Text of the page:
let funScript = document.createElement("SCRIPT");

        funScript.text = newFunction;
        
        document.body.append(funScript);
    
        funScript.remove();
        
        
        let last = window[alfUUID].length-1;
        
        window[alfUUID][last] = extras(true, class_or_function, window[alfUUID][last]);
      
        window[alfUUID][last].prototype = class_or_function.prototype;
        
        return window[alfUUID][last];
    }



    ////////////////////////////////////////////////
    // SUPPORT FUNCTIONS FOR dirtyDeepClone FUNCTION
    function makeUUID(){
        
        // uuid adapted from: https://stackoverflow.com/a/21963136
        var lut = []; 
        
        for (var i=0; i<256; i++)
            lut[i] = (i<16?'0':'')+(i).toString(16);
        
        
        var d0 = Math.random()*0xffffffff|0;
        var d1 = Math.random()*0xffffffff|0;
        var d2 = Math.random()*0xffffffff|0;
        var d3 = Math.random()*0xffffffff|0;
        
        
        var UUID = lut[d0&0xff]+lut[d0>>8&0xff]+lut[d0>>16&0xff]+lut[d0>>24&0xff]+'_'+
        lut[d1&0xff]+lut[d1>>8&0xff]+'_'+lut[d1>>16&0x0f|0x40]+lut[d1>>24&0xff]+'_'+
        lut[d2&0x3f|0x80]+lut[d2>>8&0xff]+'_'+lut[d2>>16&0xff]+lut[d2>>24&0xff]+
        lut[d3&0xff]+lut[d3>>8&0xff]+lut[d3>>16&0xff]+lut[d3>>24&0xff];
        
        return UUID;
    }
  
  
  // Support variables for extras function
    var errorConstructor = {
        "Error":true,
        "EvalError":true,
        "RangeError":true,
        "ReferenceError":true,
        "SyntaxError":true,
        "TypeError":true,
        "URIError":true
    };
    var filledConstructor = {
        "Boolean":true,
        "Date":true,
        "String":true,
        "Number":true,
        "RegExp":true
    };
    var arrayConstructorsES5 = {
        "Array":true,
        "BigInt64Array":true,
        "BigUint64Array":true,
        "Float32Array":true,
        "Float64Array":true,
        "Int8Array":true,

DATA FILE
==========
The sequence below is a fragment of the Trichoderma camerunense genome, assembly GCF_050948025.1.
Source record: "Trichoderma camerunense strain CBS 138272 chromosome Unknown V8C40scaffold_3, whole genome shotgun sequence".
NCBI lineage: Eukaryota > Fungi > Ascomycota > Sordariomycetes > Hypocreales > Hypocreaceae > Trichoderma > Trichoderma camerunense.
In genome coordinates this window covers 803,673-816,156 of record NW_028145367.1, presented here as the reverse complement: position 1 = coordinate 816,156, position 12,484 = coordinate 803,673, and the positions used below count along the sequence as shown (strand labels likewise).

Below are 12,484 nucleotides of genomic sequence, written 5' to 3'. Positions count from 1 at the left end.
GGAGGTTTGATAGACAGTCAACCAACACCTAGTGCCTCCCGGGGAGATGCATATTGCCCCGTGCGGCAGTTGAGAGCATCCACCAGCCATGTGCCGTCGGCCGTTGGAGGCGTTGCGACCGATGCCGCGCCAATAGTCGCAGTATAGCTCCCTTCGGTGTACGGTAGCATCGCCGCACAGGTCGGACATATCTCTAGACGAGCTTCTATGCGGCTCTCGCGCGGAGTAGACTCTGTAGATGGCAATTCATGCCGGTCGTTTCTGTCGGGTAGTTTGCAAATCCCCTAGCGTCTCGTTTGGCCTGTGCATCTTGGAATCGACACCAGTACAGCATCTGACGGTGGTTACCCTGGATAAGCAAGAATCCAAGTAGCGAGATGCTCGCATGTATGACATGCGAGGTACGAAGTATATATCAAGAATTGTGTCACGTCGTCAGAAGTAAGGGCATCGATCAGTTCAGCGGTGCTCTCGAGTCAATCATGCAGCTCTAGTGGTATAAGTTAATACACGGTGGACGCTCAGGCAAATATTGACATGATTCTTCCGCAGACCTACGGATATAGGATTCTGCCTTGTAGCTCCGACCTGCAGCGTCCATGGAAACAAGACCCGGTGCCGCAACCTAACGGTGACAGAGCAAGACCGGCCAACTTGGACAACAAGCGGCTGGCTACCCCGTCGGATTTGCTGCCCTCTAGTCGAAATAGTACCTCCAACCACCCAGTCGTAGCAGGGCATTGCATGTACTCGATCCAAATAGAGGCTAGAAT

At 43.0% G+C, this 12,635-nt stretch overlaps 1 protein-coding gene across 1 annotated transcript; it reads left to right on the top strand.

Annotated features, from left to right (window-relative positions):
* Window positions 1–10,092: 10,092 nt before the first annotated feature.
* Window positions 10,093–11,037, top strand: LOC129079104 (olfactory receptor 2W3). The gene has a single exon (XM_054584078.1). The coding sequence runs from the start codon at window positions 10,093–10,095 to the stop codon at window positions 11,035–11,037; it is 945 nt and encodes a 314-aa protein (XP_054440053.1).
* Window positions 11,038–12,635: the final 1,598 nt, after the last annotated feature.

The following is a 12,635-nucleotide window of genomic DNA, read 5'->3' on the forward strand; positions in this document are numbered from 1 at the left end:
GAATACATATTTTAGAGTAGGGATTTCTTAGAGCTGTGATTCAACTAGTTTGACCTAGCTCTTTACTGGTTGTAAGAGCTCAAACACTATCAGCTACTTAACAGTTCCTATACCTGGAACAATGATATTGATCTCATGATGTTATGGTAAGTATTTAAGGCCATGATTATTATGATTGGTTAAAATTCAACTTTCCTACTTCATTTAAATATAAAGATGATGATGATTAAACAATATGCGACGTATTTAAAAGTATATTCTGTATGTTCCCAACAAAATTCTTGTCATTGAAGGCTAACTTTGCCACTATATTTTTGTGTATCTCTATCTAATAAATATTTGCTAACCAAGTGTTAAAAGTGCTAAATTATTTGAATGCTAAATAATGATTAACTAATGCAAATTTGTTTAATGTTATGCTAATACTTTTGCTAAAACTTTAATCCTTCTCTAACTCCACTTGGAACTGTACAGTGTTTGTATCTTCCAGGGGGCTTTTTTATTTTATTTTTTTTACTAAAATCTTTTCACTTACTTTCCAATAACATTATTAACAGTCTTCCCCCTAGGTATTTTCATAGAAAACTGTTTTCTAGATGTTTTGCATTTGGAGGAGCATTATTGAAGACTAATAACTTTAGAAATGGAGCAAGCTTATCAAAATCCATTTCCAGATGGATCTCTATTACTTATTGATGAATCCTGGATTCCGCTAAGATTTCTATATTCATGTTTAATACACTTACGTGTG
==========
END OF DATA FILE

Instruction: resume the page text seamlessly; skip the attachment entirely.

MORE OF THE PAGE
"Int16Array":true,
        "Int32Array":true,
        "Uint8Array":true,
        "Uint8ClampedArray":true,
        "Uint16Array":true,
        "Uint32Array":true,
    };
    var filledConstructorES6 = {
        "BigInt":true,
        "Symbol":true
    };


    function extras(top, from, to){
        
        // determine if obj is truthy 
        // and if obj is an object.
        if(from !== null && (typeof from === "object" || top) && !from.isActiveClone){
            
            // stifle further functions from entering this conditional
            // (initially, top === true because we are expecting that to is a function)
            top = false; 
            
            // if object was constructed
            // handle inheritance,
            // or utilize built-in constructors
            if(from.constructor && !to){

                let oType = from.constructor.name;


                if(filledConstructor[oType])
                    to = new from.constructor(from);

                else if(filledConstructorES6[oType])
                    to = from.constructor(from);

                else if(from.cloneNode)
                    to = from.cloneNode(true);

                else if(arrayConstructorsES5[oType])
                    to = new from.constructor(from.length);

                else if ( errorConstructor[oType] ){

                    if(from.stack){

                        to = new from.constructor(from.message);

                        to.stack = from.stack;
                    }

                    else
                        to = new Error(from.message + " INACCURATE OR MISSING STACK-TRACE");
                    
                }

                else // troublesome if constructor is poorly formed
                    to = new from.constructor(); 
                
            }
            
            else // loses cross-frame magic
                to = Object.create(null); 

            
            
            
            let props = Object.getOwnPropertyNames(from);

            let descriptor;


            for(let i in props){

                descriptor = Object.getOwnPropertyDescriptor( from, props[i] );
                prop = props[i];

                // recurse into descriptor, if necessary
                // and assign prop to from
                if(descriptor.value){

                    if(
                      descriptor.value !== null && 
                      typeof descriptor.value === "object" &&
                      typeof descriptor.value.constructor !== "function"
                    ){